Sterling (2018), written by Andrew Hilton, is a spec screenplay about David Stirling, the creator of the Special Air Service (SAS). The SAS are considered one of the top special forces in the world. As a U.K. citizen myself, I figure I should know this, but before reading the screenplay I had only heard of the SAS in passing.
I found this script after hearing of The Script Mechanic, a writer/script doctor who has read over 15,000 screenplays. I figured that if someone had read so many screenplays, they could create a great one too. Right? Well, in this case the answer is yes, with some caveats.
Have you ever read a script (or seen a movie) and thought, geez this feels like an old-school movie? Not necessarily because of the lighter dialogue and lack of emotional depth, but because it follows a very linear plot that leads to a big event. Other war movies come to mind: The Great Escape (1963) and The Dirty Dozen (1967). In the case of Sterling, the big climax was a raid on Rommel’s Afrika Korps, which ended in disaster.
I have some gripes with the plot because after the anticlimactic raid goes south due to bad weather, Sterling realizes they could redo it simply using long-range vehicles supported by the Long Range Desert Group. After reading Sterling’s Wikipedia, there are so many other interesting raids he participated in, I feel as though greater weight could have been focused on those.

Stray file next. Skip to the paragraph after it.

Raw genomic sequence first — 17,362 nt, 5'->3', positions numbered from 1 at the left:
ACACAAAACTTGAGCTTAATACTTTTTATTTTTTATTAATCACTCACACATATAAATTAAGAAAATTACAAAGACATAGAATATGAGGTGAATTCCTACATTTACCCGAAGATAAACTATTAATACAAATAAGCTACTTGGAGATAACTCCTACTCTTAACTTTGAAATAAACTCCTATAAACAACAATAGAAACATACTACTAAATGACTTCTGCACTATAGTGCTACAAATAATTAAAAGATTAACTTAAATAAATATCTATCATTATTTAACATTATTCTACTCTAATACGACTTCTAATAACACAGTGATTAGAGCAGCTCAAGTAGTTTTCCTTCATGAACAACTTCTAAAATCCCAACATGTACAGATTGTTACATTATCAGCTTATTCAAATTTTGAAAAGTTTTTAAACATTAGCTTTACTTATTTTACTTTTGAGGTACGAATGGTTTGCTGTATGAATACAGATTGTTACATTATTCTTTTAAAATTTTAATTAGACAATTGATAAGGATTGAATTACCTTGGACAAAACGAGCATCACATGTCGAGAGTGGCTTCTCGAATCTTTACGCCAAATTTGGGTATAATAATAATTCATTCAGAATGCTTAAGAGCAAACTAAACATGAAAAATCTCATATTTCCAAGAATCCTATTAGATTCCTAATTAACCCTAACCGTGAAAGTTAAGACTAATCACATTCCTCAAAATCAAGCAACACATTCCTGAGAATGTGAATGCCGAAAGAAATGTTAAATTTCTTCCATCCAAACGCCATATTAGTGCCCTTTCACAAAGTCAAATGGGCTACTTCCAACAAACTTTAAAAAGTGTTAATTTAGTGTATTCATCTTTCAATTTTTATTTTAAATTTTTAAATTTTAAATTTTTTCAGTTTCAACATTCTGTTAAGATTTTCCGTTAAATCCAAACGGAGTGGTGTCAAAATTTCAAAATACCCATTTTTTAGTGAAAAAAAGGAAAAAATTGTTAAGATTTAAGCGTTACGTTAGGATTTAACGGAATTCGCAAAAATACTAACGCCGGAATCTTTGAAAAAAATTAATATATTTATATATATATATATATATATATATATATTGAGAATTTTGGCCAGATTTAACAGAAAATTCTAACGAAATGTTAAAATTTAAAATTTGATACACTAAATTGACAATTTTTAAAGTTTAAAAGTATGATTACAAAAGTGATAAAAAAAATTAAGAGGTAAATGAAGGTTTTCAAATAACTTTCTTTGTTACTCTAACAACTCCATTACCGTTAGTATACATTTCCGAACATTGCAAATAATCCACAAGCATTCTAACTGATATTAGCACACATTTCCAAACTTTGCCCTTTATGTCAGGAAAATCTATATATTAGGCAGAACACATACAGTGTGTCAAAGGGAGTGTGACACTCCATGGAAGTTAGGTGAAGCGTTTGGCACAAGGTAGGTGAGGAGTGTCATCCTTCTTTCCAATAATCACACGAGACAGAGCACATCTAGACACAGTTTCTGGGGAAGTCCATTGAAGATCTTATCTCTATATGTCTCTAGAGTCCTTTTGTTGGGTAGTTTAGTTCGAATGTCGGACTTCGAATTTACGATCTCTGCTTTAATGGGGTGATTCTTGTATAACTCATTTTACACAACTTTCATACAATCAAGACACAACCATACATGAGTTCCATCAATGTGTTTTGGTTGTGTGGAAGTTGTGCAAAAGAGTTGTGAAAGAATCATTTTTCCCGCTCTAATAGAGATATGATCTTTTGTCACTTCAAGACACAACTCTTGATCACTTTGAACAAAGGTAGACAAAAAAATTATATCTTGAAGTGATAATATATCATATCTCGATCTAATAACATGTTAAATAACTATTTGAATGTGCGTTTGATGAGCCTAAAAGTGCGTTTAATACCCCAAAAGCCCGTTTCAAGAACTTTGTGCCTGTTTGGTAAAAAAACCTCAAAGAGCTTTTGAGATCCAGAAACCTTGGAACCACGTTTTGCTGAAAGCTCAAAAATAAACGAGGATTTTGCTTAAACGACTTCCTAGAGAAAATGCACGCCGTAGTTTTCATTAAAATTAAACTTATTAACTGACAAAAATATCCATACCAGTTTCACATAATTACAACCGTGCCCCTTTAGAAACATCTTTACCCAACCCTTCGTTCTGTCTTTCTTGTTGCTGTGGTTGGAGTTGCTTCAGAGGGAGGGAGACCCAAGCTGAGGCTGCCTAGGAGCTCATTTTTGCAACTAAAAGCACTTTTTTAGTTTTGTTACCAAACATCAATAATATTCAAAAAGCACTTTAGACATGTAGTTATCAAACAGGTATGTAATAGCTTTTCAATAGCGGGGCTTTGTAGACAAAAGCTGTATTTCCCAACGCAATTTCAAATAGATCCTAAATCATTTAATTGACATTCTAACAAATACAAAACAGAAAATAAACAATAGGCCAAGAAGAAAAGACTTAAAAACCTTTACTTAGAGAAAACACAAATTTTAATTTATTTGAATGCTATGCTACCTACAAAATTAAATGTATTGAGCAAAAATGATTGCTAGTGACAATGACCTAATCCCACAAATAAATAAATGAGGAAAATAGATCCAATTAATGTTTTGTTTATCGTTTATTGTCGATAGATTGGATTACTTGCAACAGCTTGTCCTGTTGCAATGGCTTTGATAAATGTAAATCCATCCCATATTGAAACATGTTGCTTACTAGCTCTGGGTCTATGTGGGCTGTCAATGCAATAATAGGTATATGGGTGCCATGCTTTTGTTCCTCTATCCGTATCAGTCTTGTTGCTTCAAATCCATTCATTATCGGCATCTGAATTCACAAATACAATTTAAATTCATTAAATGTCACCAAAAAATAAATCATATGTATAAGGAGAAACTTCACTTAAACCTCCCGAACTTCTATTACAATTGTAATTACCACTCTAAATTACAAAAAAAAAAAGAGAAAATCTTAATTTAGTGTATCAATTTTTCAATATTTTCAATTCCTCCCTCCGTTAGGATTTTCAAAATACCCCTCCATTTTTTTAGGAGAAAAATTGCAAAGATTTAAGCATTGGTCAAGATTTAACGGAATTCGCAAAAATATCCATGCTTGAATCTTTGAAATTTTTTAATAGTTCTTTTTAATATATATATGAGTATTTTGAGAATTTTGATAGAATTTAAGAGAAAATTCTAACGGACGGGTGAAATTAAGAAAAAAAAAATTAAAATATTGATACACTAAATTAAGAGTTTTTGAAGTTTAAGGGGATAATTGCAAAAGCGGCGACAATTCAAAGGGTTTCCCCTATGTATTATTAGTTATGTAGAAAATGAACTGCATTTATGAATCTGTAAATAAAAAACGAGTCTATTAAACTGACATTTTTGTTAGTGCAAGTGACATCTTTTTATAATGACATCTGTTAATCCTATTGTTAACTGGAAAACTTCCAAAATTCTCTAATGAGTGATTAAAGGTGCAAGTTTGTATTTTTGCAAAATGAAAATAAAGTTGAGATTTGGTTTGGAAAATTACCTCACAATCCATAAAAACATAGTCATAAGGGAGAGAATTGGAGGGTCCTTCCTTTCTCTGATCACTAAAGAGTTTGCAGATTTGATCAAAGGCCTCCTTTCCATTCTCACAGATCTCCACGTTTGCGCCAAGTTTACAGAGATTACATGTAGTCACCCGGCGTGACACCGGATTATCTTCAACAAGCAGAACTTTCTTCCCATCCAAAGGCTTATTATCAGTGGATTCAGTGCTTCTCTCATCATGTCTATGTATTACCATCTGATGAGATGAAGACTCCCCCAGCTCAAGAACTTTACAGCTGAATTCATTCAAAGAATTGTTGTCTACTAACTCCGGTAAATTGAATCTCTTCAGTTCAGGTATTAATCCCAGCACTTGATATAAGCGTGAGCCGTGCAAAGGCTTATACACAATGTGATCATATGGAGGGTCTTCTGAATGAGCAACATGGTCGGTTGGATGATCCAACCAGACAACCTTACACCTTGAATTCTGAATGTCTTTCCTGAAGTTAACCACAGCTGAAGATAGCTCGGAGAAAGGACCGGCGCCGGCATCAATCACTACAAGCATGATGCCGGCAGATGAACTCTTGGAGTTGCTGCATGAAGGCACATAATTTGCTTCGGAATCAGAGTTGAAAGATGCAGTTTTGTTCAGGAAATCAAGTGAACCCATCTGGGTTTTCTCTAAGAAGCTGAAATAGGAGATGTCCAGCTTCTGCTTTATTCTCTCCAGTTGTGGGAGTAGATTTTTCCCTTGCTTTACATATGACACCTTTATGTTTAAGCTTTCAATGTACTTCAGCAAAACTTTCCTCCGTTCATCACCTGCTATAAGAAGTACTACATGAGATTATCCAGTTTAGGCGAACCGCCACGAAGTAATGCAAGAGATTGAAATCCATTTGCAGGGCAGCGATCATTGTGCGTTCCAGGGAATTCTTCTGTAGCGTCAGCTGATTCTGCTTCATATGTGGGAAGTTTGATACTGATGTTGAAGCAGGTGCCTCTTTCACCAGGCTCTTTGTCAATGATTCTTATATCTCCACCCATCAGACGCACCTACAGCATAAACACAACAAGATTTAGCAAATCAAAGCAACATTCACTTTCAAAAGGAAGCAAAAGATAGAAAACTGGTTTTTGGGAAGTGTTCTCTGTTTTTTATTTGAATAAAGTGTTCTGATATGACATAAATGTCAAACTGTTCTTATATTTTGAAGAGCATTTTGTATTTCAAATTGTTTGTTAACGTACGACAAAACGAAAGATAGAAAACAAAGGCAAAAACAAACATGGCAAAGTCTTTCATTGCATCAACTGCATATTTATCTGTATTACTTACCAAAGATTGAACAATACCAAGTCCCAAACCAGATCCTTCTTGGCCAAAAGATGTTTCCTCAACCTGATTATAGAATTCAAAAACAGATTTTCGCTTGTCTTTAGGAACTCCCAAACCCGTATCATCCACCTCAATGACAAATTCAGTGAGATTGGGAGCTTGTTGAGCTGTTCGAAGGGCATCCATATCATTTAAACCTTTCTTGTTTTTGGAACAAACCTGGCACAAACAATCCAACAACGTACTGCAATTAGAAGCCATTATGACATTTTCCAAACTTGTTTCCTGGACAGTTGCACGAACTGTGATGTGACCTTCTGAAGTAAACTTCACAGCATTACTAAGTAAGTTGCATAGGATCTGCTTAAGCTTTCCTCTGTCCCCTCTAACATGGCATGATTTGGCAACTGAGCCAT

Putting that aside, the script read very well. I noticed Hilton used adverbs sparingly, and had a true knack for creating fast-paced yet descriptive action lines. If he teamed up with an expert in dialogue, like David Seidler, I think such a duo could write truly spectacular scripts. Granted Seidler is 85 years old, but there are others!
There are some great characters in the script. Sterling is likable, but so are officers Mayne, Lewes and others. This is a team you root to succeed, and that’s done through great screenwriting.
Dialogue & Pacing
There were some nice one-liners. The dialogue flowed well, although Sterling seemed to always get his way, which I figure must have been exceptionally hard in the bureaucratic The British Army (as an aside, my grandfather served as a Major in the Royal Army Medical Corps. He noted that he met some brilliant people, and some utter fools).
I felt Act 2 was a tad boring, yet some parts, for example, two soldiers dying in a training exercise, were mostly brushed over. On the other hand, the naming of the SAS, which occurs on page 50 (49% through the script), is done by a general in drag! There were definitely opportunities to foreshadow how infamous the SAS would become.
It’s a war movie. These are certainly intense and suspenseful moments, but I wouldn’t call it particularly deep. That’s not a bad thing though, it really was a fun read.
Best Part of The Script
The second raid is great (best part starts on page 94) as are some of the earlier scenes, ex. when Sterling, on crutches, sneaks past the sentries to propose his plan.
When I originally found this script I thought it was in production. Unfortunately, I saw on Twitter that the script never made it out and a few years later BBC created their own show on Sterling. Timing is everything. It’s too bad this one didn’t work for Hilton because it was (and still is) a good script.